News / 10/30/2019 / 711


I wish we were in no hurry so that I could stop at each lookout along the road that leads from Čačak and Užice via Višegrad to our final destination: Trebinje at the foot of Mt. Leotar. Beautiful scenery, autumn in its splendor of colors and shapes; surrounding vegetation reveals changing of climatic zones as we progress further south.

Together with a group of wine journalists and bloggers, we visited "the source": the area from where Vranac grapes originate. The itinerary takes us to Montenegro, but the first stop on the road is Herzegovina. After a few hours' driving, we take an "educational" break on Mt. Zlatibor to show foreign journalists how to eat "komplet lepinja" (signature dish of West Serbia): always with your fingers, you should first eat the upper part of the bun whilst dipping it in the filling in the lower part, and then finally the lower part should be eaten, as it has sufficiently absorbed the delicious filling made of dripping, kajmak (milk cream) and eggs. And of course, it should be accompanied with homemade fermented milk.

Before dusk, we arrive near the town of Trebinje. The surrounding karst relief forms undoubtedly indicate that we are somewhere near the sea... Along the road, pastures and cows continue to graze uninterestedly. After a long journey of almost 450 km, I am already getting impatient and thinking that everything would be much closer and easier to reach in the Balkans if the road infrastructure were better. And suddenly, across the Leotar pass, a view of Trebinje shoots in front of us. It is almost dark, so I look at the outlines of this small town of 30,000 inhabitants located on the Trebišnjica River basking in the last rays of the setting sun. We descend Leotar slope and reach the center of the town.


Hotel check in, a brief repose to recover from long journey and then a stroll and getting acquainted with Trebinje. There are fewer tourists  and locals on the streets (the summer season has passed). We choose to dine at Kolo restaurant, where we pair local food, Vranac made by a local winemaker and we recollect impressions from the road leading from Belgrade to Trebinje, gather stories about Ivo Andrić and Višegrad bridge.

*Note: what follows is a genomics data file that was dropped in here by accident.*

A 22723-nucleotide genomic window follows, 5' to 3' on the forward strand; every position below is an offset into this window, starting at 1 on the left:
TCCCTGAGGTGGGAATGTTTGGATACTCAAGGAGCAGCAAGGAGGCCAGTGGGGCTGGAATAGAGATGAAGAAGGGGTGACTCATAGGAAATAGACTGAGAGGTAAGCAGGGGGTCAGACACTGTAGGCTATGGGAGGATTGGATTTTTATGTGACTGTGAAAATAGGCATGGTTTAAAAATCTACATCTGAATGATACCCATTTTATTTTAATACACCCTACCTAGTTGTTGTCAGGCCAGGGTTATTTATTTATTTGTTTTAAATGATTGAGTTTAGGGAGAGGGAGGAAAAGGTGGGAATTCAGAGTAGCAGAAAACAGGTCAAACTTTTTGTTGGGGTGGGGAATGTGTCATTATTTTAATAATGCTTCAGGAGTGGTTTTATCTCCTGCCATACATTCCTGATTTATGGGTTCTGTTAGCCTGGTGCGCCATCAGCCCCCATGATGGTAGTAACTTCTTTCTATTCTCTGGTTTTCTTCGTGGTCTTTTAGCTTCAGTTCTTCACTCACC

A good night's sleep best regenerates the body. In the morning I wake up like a new person... A sunny day in Trebinje, enough time to walk through the town center after breakfast and have some local coffee... Again, I get this feeling of being at the seaside. Mediterranean architecture, playful patterns of shadows and sunshine on stone facades and plane trees, gates and aisles overgrown with vines... We also have time to visit the Old Town, Arslanagić Bridge, Anđelka's Gate, Church of the Holy Transfiguration...


Trebinje and Herzegovina in general are recognizable in the wine world by two local varieties that have found their ideal home in this region: Žilavka and Vranac. The right address to get acquainted with these two in as much detail as possible is Vukoje Winery. It has put Trebinje on the global wine scene.

I have already talked to Radovan, the owner of the winery. Since the harvest is in full swing, he will be in the vineyards, so his wife Jagoda will take us on a tour of the winery.

The visit to Vukoje Winery located on the slope above the town of Trebinje starts from the rooftop terrace and the view that stretches over the entire city, then across the vineyard Zasad Polje all the way towards Popovo Polje.

Vineyard Zasad Polje is located in the former riverbed of  the Trebišnjica which changed the course due to construction of a dam upstream. The varieties in the vineyard are Žilavka, Vranac, Merlot, Pinot Noir, Cabernet Sauvignon and Syrah. The soil is rocky, mineral, permeable. Facing south, the plot is exposed to the sun all day. However, the factor that makes this site special is the movement of air, that is, the penetration of the sea breeze from the shore, which is only 11km away by air and the proximity of the Trebišnjica River, which creates a microclimate where temperature reaches 38 degrees Celsius in the summer but during the night at the same place it drops to 12 degrees.

Another vineyard of Vukoje Winery is located in Ušće. It's the Imperial Vineyard, a historic plot in Lastva, at the confluence of the Sušica and the Trebišnjica that was also well-known during the Austro-Hungarian Empire. Jagoda proudly points out that it is the best Žilavka vineyard that always produces outstanding results in this location. Even in 2014, the harvest in that vineyard was outstanding. The Imperial Vineyard is planted exclusively with Žilavka, the total surface covering ​​2.5 hectares. The first harvest from that restored vineyard was in 2007.

Vukoje Winery has been producing wines since 1982 when the wine was sold in their family-owned restaurant (since legislation prohibited sale of wines on the market by small producers in those days). Following law changes, the winery created the first wines under its own label in 1996  and they have been available on the market since then. The owner of the winery, Radovan Vukoje, continued his enological training in Italy after graduating from the Belgrade University.